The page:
Support Us

Home > NHPC News > Featured Articles > A Very Wise Teenager

A Very Wise Teenager

Published Jan 2, 2011

[an error occurred while processing this directive]

Edit page New page Hide edit links

The first time I saw Harry I will admit I was intrigued. I knew from what a mutual friend of ours had said that he was openly gay, meaning I was no longer the only openly gay person in the orchestra that we played in. So, as any intrigued teenager in my situation would do when surrounded by some girlfriends; I stared at him and giggled with my friends whenever I was not playing my instrument. The night, however, ended and while I had not talked to him I had made an impression. I found out through our mutual friend that he had interpreted my giggling as making fun of him, I needed to apologize and talk to him. When I did, I found out that the reason for his interpretation was that he had had a rough day in school. From there, I realized there was a story behind this amazing violinist that needed to be told and from which we all can learn.

Though he has known that he was at least "a little different" his entire life, it was not until he was in his early high school years, about 14 or 15 years old that he knew he was gay. Before that point he says that he saw everybody as “just people” with nothing particularly physically attractive or unattractive about them either way. When he started his freshman year in high school, as he put it, "…the hormones start to kick in and voila, we start to see different people in a slightly different way." Basically saying that at that point, while he could look at a girl and say she was beautiful, pretty, etc., he did not find them physically attractive.

This is where he becomes a little bit of a rarity in the LGBTQ community. For the most part he skipped over the, "holy crap! What the heck?" stage. While he was at first a little apprehensive and uncomfortable with his realization that he was gay it was not long before he thought to himself, in regards to the rest of the LGBTQ community, "Well, they are proud of who they are, so why shouldn't I [be]?" Then, only a week or so after his epiphany (something I think a lot of people would be jealous of) he began to come out.

It was only his close friends that he came out to at first, but since they were very supportive of him, he came out to all the people he really cared about; including his parents. His parents are some of the best! They were both supportive of him, in their own ways. His mom said she knew all along, that it was mother's intuition or something along those lines. His father, who he came out to shortly thereafter, was the one of whose reaction he was unsure. Not to say that he thought his father's reaction would be negative, he knew he would be supportive; he just had no idea what he would say. When he told his father his reaction was, "Ha, do you honestly think it matters? You are still the kid I have to force to do chores."

When it came to coming out past those he cared about, however, he did not see a reason to. He believes that being gay is only a minor part of him, not a defining factor. So, if someone wants to know if he is gay all they have to do is ask, but he is not going to go out of his way to tell everyone. Though, he says, it is not hard to figure because he really likes to talk about guys.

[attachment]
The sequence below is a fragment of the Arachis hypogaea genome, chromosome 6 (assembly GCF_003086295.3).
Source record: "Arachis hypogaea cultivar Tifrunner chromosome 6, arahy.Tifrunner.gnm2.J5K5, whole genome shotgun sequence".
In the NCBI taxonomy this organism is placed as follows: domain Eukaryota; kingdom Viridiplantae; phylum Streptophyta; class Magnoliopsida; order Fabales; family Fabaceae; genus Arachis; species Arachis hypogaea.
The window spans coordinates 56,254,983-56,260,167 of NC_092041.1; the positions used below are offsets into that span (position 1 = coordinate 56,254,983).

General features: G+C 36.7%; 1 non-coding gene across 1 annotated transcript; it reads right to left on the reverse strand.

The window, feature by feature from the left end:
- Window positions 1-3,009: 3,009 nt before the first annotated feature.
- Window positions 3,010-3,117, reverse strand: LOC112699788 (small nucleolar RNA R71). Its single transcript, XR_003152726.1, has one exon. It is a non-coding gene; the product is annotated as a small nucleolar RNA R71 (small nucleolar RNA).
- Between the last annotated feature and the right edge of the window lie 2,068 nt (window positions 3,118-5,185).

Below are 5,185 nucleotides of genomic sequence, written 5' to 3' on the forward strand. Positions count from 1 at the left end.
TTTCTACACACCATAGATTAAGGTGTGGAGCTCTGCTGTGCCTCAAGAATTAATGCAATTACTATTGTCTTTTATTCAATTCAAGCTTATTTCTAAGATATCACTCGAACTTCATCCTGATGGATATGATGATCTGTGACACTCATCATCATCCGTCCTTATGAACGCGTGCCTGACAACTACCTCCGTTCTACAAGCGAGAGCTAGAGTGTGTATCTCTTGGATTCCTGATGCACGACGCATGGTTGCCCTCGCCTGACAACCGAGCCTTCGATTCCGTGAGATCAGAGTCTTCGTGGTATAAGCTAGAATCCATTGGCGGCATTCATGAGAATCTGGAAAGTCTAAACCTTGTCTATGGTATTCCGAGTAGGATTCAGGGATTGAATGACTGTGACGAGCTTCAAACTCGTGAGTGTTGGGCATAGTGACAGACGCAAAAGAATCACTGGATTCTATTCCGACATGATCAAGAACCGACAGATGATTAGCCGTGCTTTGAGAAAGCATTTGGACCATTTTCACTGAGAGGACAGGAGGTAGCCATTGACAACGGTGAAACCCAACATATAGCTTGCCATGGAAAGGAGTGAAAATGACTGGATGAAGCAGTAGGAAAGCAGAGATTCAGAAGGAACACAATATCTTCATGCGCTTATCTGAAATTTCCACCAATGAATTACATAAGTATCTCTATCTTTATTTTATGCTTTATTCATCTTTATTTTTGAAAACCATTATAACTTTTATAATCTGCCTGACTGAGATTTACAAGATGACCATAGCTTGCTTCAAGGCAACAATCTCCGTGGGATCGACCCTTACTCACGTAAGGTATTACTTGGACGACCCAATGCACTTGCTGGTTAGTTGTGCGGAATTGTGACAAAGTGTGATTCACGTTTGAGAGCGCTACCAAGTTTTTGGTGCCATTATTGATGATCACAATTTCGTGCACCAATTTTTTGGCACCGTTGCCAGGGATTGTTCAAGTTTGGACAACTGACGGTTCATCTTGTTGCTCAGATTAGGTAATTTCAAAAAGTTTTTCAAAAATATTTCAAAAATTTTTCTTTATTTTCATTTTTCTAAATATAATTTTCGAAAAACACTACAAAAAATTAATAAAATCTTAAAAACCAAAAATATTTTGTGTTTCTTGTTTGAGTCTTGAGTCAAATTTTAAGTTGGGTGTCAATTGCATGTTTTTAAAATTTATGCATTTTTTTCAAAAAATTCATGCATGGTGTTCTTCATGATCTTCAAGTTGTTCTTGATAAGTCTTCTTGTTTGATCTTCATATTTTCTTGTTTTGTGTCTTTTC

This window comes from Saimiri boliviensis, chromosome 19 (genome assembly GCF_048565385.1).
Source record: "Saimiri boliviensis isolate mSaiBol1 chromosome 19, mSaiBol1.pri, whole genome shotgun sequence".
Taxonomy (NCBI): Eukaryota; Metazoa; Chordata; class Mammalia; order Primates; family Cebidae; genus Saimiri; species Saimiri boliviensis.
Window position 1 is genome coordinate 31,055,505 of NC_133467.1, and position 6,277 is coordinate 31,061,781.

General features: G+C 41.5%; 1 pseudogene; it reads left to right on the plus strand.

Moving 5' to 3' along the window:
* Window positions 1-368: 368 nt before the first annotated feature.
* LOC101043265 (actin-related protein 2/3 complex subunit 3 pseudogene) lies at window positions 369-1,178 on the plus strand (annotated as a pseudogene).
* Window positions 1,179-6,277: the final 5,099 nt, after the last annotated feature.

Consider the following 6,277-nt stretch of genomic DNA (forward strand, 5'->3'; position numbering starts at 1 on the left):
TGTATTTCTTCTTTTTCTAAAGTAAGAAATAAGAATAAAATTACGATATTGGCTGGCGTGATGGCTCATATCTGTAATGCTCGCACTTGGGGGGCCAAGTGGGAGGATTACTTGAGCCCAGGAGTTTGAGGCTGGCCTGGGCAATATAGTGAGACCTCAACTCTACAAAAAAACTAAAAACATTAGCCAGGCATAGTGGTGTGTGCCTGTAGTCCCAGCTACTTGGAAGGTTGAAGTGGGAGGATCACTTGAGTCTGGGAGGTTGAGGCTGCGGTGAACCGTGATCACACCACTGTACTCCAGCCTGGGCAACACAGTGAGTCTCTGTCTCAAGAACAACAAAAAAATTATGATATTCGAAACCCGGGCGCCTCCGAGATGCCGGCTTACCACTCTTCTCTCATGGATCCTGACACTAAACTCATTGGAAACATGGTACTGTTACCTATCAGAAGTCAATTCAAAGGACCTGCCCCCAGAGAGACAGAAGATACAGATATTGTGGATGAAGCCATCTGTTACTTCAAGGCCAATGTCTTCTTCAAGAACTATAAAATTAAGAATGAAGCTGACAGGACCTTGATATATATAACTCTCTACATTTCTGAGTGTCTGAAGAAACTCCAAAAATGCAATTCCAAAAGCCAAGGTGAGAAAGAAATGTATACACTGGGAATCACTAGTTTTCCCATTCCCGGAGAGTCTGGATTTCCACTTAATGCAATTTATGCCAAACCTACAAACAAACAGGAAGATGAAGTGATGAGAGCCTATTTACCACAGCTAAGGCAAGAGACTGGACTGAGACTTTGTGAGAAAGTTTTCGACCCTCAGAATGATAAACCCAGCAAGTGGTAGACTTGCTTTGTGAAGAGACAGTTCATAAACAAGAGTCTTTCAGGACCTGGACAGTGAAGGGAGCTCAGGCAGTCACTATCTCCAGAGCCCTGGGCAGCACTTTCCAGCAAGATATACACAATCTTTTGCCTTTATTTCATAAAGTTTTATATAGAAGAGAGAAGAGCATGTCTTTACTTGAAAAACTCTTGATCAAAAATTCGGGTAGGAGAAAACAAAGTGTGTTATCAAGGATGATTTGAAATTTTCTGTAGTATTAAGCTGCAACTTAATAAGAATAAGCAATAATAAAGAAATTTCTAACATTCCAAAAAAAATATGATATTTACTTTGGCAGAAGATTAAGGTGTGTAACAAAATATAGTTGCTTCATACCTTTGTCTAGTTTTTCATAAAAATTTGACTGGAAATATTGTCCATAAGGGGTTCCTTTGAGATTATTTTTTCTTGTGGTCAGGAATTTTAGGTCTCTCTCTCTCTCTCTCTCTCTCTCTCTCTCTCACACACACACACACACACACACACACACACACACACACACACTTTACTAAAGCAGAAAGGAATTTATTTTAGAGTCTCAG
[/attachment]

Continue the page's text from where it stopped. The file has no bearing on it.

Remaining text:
For someone like him, a well rounded, down to earth, and talented senior, people might think that high school gives him little troubles. That is, however, not the case. Unfortunately his shoreline Connecticut high school is a lot like many high schools: filled with people who know that it is not ok to outwardly be a bigot, but still find a way to be all the same. He has been bullied because of his sexuality, which he believes is one of the most hurtful types of bullying because it is something he cannot change. He has a saying though that often helps to make things better for him: "They can say hurtful things about me, but it will never change who I am."

High school is not all bad, however; he has made some of his best friends in high school, great friends who, like him, are "vehemently opposed to gossip." Not to mention that he firmly believes his school has prepared him for college.

For everyone there are trials and tribulations they will face throughout the course of their lives. For LGBTQ people most of those things are preventable, which is why we should learn from Harry's story. His story shows why it is so important for LGBTQ people to be proud of who they are; it may help someone else. He points out that though it is important for the people you care about and those who care about you to know about you, it is as important to make sure that being gay does not define who you are as a person. Lastly, his story shows us how important it is to be accepting, and when faced with people who are not that it is important to stay strong because, as my Uncle Jay once told me, they are probably just jealous of how strong we are.

Tags: Stonewall

Jacob Griffith Gardner is a Madison town resident, a member of the Daniel Hand High School cross country team, and the indoor and outdoor track teams. He has been a member of Stonewall Speakers for one year, and has been speaking on behalf of the Anti-Defamation League for the same period of time. He is 16 years old.

Comments

2 comment(s) on this page. Add your own comment below.

Mrs. M.
Jan 4, 2011 2:27pm [ 1 ]

Great article Jacob! I'm proud of you!

Anne Beon
Jan 17, 2011 9:25am [ 2 ]

Hello Jacob, this is Anne Beon, we spoke in North Stonington at Wheeler High a while back. That is a great story great story, you are so mature and talented. I do hope your parents are duely proud of you. Be well and keep up the great work you do. Annie

Add a Comment

Please be civil.

(Use Markdown for formatting.)

This question helps prevent spam: